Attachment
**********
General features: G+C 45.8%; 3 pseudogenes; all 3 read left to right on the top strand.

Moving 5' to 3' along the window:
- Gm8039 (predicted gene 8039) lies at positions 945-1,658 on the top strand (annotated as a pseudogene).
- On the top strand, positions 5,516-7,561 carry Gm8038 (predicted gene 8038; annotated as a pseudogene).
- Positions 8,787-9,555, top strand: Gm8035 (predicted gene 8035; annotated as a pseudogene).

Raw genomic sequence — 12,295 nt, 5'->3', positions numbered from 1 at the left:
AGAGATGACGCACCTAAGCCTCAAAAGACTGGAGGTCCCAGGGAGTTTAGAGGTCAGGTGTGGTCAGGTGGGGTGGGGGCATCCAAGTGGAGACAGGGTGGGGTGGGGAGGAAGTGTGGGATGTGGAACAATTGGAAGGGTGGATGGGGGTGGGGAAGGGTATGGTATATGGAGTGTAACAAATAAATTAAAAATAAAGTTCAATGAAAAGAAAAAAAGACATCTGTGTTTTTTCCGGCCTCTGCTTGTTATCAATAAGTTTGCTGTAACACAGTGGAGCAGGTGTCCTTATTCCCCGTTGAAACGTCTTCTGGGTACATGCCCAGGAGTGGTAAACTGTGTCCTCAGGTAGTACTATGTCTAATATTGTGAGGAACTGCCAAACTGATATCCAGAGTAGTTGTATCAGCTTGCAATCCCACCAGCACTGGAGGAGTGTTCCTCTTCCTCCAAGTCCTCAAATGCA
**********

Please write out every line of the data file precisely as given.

General features: G+C 45.8%; 3 pseudogenes; all 3 read left to right on the top strand.

Moving 5' to 3' along the window:
- Gm8039 (predicted gene 8039) lies at positions 945-1,658 on the top strand (annotated as a pseudogene).
- On the top strand, positions 5,516-7,561 carry Gm8038 (predicted gene 8038; annotated as a pseudogene).
- Positions 8,787-9,555, top strand: Gm8035 (predicted gene 8035; annotated as a pseudogene).

Raw genomic sequence — 12,295 nt, 5'->3', positions numbered from 1 at the left:
AGAGATGACGCACCTAAGCCTCAAAAGACTGGAGGTCCCAGGGAGTTTAGAGGTCAGGTGTGGTCAGGTGGGGTGGGGGCATCCAAGTGGAGACAGGGTGGGGTGGGGAGGAAGTGTGGGATGTGGAACAATTGGAAGGGTGGATGGGGGTGGGGAAGGGTATGGTATATGGAGTGTAACAAATAAATTAAAAATAAAGTTCAATGAAAAGAAAAAAAGACATCTGTGTTTTTTCCGGCCTCTGCTTGTTATCAATAAGTTTGCTGTAACACAGTGGAGCAGGTGTCCTTATTCCCCGTTGAAACGTCTTCTGGGTACATGCCCAGGAGTGGTAAACTGTGTCCTCAGGTAGTACTATGTCTAATATTGTGAGGAACTGCCAAACTGATATCCAGAGTAGTTGTATCAGCTTGCAATCCCACCAGCACTGGAGGAGTGTTCCTCTTCCTCCAAGTCCTCAAATGCA